A Bold New World View, Part 5- The Parties

Read Part 1 here.

Read Part 2 here.

Read Part 3 here.

Read Part 4 here.

Steak or fish. A or B. Black or White. American politics is somewhat limiting and constrained. Our political system has been built for stability, not for passions of the moment. From our constitution to our election laws, the idea is to eventually get to something almost like a consensus. Having two parties to choose from increases the likelihood of that.

But really though, what are our political parties? Political parties, in the official sense, are the committee people who make them up. In most cases, you elect your county party committee at the precinct level, and your state committee people at a county level, or some other higher political division level. The DNC and RNC members are chosen by state party and elected leaders. In an official sense, both parties are people chosen directly and indirectly by the voters. In reality, parties are a lot more.

In the case of both parties, there are two other groups with very direct power and oversight in the parties- elected officials and major donors. Elected officials are elected directly by the public, get to set policies that usually end up as party policy, and most importantly get to hand out appointments and jobs- all the stuff the party faithful care about. Major donors have a ton of influence, because elections cost money. As long as TV, mail, internet ads, canvass programs, offices, and staff cost money, donors will exist. Candidates who can’t raise any money, and parties for that matter, can’t tell anyone why they’re great and deserve your votes. Both of these groups have a ton of sway over political parties, and how they’re going to operate.

The thing about all three of these groups though is that they combine to make up less than 1% of both our 320 million plus population, and our 135 million actually active voters. In other words, they can’t make our political system run on their own. In fact, they can’t even run the political parties on their own. They’re all indispensable, and yet entirely inadequate to drive our politics in 2019.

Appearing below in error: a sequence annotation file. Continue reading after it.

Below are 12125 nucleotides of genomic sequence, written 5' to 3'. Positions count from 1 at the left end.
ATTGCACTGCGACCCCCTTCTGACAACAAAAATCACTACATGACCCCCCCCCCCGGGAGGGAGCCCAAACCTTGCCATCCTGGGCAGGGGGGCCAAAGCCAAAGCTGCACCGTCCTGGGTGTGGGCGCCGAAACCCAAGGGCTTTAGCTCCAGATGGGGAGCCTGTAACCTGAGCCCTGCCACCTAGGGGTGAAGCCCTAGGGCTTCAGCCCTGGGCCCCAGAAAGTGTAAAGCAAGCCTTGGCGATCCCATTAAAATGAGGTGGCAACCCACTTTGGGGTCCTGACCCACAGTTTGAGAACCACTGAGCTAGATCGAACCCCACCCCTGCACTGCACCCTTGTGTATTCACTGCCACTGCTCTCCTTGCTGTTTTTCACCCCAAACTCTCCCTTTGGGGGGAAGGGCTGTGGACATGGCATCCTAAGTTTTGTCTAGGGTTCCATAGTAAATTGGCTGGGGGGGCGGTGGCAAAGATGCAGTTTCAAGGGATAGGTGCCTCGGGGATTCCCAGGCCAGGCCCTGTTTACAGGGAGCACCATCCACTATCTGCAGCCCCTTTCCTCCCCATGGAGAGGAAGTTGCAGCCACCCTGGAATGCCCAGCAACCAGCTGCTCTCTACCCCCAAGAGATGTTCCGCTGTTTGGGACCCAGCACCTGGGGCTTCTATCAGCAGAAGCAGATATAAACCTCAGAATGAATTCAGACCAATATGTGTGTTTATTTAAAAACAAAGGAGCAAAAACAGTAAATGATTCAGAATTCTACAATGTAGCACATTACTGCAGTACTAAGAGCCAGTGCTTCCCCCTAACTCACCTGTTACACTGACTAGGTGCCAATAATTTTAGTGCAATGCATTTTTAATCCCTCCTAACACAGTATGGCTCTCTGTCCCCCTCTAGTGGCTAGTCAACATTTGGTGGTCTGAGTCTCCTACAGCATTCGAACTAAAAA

The great divergence of the two political parties occurs at this point- who the base, or activists are. For the Republicans, they are an alliance of groups- big businesses, military hawks, Christian conservatives, and other traditionalist groups (generally white and male)- who generally share an ideological view. For the Democrats, they are a coalition of groups who often don’t completely share ideological positions- African-Americans, leftists, feminists, labor, Latinos, Jewish Americans, Muslim Americans, the LGBT community, and many other change related groups. All members of the Republican alliance are conservatives, or part of the right, usually. Not every group in the Democratic coalition is part of “the left” though, at least in the eyes of the others. Member groups of the Republican alliance can move further right without fear of alienating the other partners, in part because they all agree generally in their world view, and in part because they all oppose the direction of Democrats, pretty much at their core. When some groups within the Democratic coalition move right or left, they draw the ire of other partners.

Obviously this doesn’t cover every voter in both parties, which speaks to the general dislike of politics that many people feel. Many voters end up picking the lesser of the two evils because they’re not very ideological themselves, or they don’t fit perfectly in any of these boxes, or they dislike one or two groups on their side. In normal elections, these voters end up as swing voters, up for grabs to the candidate willing to come get them. In recent elections, particularly 2016, these voters end up pressed into “their” corner- happy about it or not.

Our two party system leaves a lot to be desired in recent times, but it’s also the greatest tool for stability this country has seen. Ironically, displeasure for the increasingly polarized positions of the two parties may end up changing that in the near time. Even if the parties end up going the way of the Whigs though, we have a system that is built to accommodate two.

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5 thoughts on “A Bold New World View, Part 5- The Parties

  1. Pingback: A Bold New World View, Part 6- The Detached Elites | Rags to Rich’s

  2. Pingback: A Bold New World View, Part 7- How Business Works | Rags to Rich’s

  3. Pingback: A Bold, New World View, Part 8- Combatting the Pro-Growth Economy’s Misery | Rags to Rich’s

  4. Pingback: A Bold, New World View, Part 9- Of Class and Identity | Rags to Rich’s

  5. Pingback: A Bold, New World View, Part 11- Regionalism Still Matters | Rags to Rich’s

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